How NOT to send a bank account statement to the customer

I have a few bank accounts and there is this particular local bank called City Union Bank, that is more than hundred years old.

I received an email from that bank which has a list of different new features that they have added for the benefit of the customers, using latest technology that they could get their hands on – like self service branches, mobile banking using android apps, missed call balance enquiry, and many more.

To enable our customers to have banking facilities from anywhere and anytime, our bank has implemented various e-initiatives. One such facility is E-Statement of account in HTML format. The HTML form of the E-Statement of your account for the month of April 2016 is enclosed for your use.

And, yes their email was in blue, green and brown colors. And they had attached a plain HTML file with the email.

Before I could even finish reading the entire email, I open the file by clicking and letting gmail open in it’s attachment viewer. And it threw this error in my face:

Please download the statement and view it in browser

Ookkkayyy! So I go download it and open only to see it asking me for a password.

bank statement password prompt

I go back to the email and read the section which says what my password is.

Your Statement is password protected. Please enter your Customer ID as the  password to open the Account Statement.

But there is one little problem. When I signed up for an online netbanking account with this bank, I was given the choice of either logging in with some weird 7 or 8 digit number that I won’t remember for the rest of my life or choosing my own personalised username. Naturally I chose my own username and conveniently forgot the customer ID.

So in order to login I have to type my customer ID and I am now lost without access to my own bank statements.

Or am I really?

Password Protected HTML??

If it were some password protected PDF file, I would have given up all hope and forgotten about it. But the bank had sent my statement in a HTML file with password protection.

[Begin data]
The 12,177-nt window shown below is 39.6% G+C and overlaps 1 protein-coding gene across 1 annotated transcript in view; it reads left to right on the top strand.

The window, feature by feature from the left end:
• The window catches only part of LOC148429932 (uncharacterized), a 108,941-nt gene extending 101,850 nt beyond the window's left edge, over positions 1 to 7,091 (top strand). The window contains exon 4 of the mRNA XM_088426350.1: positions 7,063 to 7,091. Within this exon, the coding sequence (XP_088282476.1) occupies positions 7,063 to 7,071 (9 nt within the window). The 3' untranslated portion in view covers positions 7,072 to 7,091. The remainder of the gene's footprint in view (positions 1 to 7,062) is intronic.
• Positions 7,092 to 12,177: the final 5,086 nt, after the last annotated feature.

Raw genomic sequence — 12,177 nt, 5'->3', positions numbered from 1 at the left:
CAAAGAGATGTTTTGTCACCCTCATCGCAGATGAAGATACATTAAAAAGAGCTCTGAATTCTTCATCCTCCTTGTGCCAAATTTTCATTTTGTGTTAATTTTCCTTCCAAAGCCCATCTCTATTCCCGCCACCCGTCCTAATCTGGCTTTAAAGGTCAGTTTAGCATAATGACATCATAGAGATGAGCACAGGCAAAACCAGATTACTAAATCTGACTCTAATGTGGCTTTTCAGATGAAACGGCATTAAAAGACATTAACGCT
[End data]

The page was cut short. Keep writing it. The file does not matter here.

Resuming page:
So I quickly “View Source”‘ed the page and see gibberish. They had used some weird encryption for the raw HTML and have a small javascript snippet to decrypt it. Should I waste time reverse engineering the encryption and get back the actual source? But if the browser has loaded the page and shows a password screen, it means the browser has already decrypted it and I can look at the DOM and see what they do.

Those who know basic HTML/Javascript can guess where I am going with this. All I had to do was

  1. goto View > Developer > Developer Tools
  2. Cmd + F and search for “password”
  3. ???
  4. Profit!!!

password in html

Hidden in Plain Sight

All that is left for me to do is use the super secret password and login to see my account statement.

And since emails aren’t secure, anybody can get hold of my private information and I don’t even want to think about the various ways they can target me.

I want to meet the person who thought this was a great idea and get a list of other things he helped design, so that I can be careful. I thought banking software/servers audited for security regularly. If this bank was also audited, I want to meet the person who signed off on this. Is our bank account really secure?

If this is how banks and financial institutions are going to protect our money, I don’t even want to know what other government departments are doing with our personal and private data (read Aadhaar).

The future looks rather bleak to me.

PS: The balance they showed in that statement was completely different from the balance I had in account. Guess I should close this account and short sell this bank stocks if I can.

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